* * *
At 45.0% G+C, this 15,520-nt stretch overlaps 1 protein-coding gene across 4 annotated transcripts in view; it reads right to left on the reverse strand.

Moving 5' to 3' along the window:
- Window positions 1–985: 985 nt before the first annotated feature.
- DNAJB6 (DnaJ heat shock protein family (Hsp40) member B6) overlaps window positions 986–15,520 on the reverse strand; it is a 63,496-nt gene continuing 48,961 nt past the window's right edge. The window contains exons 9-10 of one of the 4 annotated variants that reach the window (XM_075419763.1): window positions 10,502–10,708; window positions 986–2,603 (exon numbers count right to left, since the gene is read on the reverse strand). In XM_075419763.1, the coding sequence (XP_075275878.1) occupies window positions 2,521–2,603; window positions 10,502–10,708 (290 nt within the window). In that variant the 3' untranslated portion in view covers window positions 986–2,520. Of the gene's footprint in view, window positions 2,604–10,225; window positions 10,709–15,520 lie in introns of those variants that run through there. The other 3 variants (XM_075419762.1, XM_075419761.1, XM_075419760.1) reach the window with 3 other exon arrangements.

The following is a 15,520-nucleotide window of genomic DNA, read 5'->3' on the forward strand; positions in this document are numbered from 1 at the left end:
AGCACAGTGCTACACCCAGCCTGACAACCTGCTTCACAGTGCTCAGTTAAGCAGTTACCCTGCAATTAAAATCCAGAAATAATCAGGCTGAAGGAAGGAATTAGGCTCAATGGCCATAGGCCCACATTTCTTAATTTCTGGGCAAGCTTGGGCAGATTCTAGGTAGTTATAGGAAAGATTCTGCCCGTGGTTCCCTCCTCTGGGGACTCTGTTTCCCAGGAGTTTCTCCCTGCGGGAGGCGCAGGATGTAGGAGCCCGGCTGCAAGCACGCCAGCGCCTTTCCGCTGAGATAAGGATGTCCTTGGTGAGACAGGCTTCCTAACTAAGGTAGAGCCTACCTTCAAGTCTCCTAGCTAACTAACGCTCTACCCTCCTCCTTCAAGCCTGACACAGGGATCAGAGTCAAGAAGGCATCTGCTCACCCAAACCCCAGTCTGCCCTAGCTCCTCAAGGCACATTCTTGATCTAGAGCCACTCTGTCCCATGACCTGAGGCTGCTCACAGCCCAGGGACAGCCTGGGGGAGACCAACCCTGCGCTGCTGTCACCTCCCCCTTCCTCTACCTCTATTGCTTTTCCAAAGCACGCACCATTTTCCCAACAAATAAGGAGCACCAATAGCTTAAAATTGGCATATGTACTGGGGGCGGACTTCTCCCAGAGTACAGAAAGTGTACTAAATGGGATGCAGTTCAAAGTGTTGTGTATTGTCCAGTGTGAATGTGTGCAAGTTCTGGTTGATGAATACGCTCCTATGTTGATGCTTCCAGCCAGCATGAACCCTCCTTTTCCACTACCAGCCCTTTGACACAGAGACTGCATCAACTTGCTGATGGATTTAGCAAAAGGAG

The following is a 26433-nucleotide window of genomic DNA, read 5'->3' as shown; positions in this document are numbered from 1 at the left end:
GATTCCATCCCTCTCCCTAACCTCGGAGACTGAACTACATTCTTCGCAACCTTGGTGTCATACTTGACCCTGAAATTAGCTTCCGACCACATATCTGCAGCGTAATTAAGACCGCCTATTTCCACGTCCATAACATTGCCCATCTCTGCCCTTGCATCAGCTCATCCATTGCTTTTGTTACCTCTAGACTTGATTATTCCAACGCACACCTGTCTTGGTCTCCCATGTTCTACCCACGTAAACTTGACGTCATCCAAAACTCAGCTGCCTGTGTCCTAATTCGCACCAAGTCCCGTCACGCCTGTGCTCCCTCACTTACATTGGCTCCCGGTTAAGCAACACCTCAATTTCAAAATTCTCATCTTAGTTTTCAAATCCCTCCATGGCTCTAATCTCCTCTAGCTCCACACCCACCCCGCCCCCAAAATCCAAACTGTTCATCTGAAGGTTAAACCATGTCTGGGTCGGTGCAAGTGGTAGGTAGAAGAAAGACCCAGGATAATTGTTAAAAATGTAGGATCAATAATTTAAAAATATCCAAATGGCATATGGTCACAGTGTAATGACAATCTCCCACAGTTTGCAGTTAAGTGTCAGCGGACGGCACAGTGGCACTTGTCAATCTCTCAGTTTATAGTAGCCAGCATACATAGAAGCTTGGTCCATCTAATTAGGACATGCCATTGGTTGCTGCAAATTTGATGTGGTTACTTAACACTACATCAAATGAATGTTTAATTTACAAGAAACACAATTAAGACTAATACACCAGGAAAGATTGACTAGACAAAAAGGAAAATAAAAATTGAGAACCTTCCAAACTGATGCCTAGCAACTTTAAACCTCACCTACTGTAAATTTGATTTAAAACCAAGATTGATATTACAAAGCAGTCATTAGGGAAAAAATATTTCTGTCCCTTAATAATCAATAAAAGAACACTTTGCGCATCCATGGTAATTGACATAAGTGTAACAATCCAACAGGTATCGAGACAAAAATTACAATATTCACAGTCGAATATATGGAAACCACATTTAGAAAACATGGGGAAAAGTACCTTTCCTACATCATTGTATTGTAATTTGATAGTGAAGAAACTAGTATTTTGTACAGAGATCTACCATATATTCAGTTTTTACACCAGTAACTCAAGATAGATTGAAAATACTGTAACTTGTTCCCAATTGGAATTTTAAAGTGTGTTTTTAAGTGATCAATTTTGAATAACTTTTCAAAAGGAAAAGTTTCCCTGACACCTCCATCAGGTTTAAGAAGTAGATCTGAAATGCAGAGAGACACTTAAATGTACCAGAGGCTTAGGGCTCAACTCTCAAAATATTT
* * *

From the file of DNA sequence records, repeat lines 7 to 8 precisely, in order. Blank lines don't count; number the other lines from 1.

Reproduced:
The following is a 26433-nucleotide window of genomic DNA, read 5'->3' as shown; positions in this document are numbered from 1 at the left end:
GATTCCATCCCTCTCCCTAACCTCGGAGACTGAACTACATTCTTCGCAACCTTGGTGTCATACTTGACCCTGAAATTAGCTTCCGACCACATATCTGCAGCGTAATTAAGACCGCCTATTTCCACGTCCATAACATTGCCCATCTCTGCCCTTGCATCAGCTCATCCATTGCTTTTGTTACCTCTAGACTTGATTATTCCAACGCACACCTGTCTTGGTCTCCCATGTTCTACCCACGTAAACTTGACGTCATCCAAAACTCAGCTGCCTGTGTCCTAATTCGCACCAAGTCCCGTCACGCCTGTGCTCCCTCACTTACATTGGCTCCCGGTTAAGCAACACCTCAATTTCAAAATTCTCATCTTAGTTTTCAAATCCCTCCATGGCTCTAATCTCCTCTAGCTCCACACCCACCCCGCCCCCAAAATCCAAACTGTTCATCTGAAGGTTAAACCATGTCTGGGTCGGTGCAAGTGGTAGGTAGAAGAAAGACCCAGGATAATTGTTAAAAATGTAGGATCAATAATTTAAAAATATCCAAATGGCATATGGTCACAGTGTAATGACAATCTCCCACAGTTTGCAGTTAAGTGTCAGCGGACGGCACAGTGGCACTTGTCAATCTCTCAGTTTATAGTAGCCAGCATACATAGAAGCTTGGTCCATCTAATTAGGACATGCCATTGGTTGCTGCAAATTTGATGTGGTTACTTAACACTACATCAAATGAATGTTTAATTTACAAGAAACACAATTAAGACTAATACACCAGGAAAGATTGACTAGACAAAAAGGAAAATAAAAATTGAGAACCTTCCAAACTGATGCCTAGCAACTTTAAACCTCACCTACTGTAAATTTGATTTAAAACCAAGATTGATATTACAAAGCAGTCATTAGGGAAAAAATATTTCTGTCCCTTAATAATCAATAAAAGAACACTTTGCGCATCCATGGTAATTGACATAAGTGTAACAATCCAACAGGTATCGAGACAAAAATTACAATATTCACAGTCGAATATATGGAAACCACATTTAGAAAACATGGGGAAAAGTACCTTTCCTACATCATTGTATTGTAATTTGATAGTGAAGAAACTAGTATTTTGTACAGAGATCTACCATATATTCAGTTTTTACACCAGTAACTCAAGATAGATTGAAAATACTGTAACTTGTTCCCAATTGGAATTTTAAAGTGTGTTTTTAAGTGATCAATTTTGAATAACTTTTCAAAAGGAAAAGTTTCCCTGACACCTCCATCAGGTTTAAGAAGTAGATCTGAAATGCAGAGAGACACTTAAATGTACCAGAGGCTTAGGGCTCAACTCTCAAAATATTT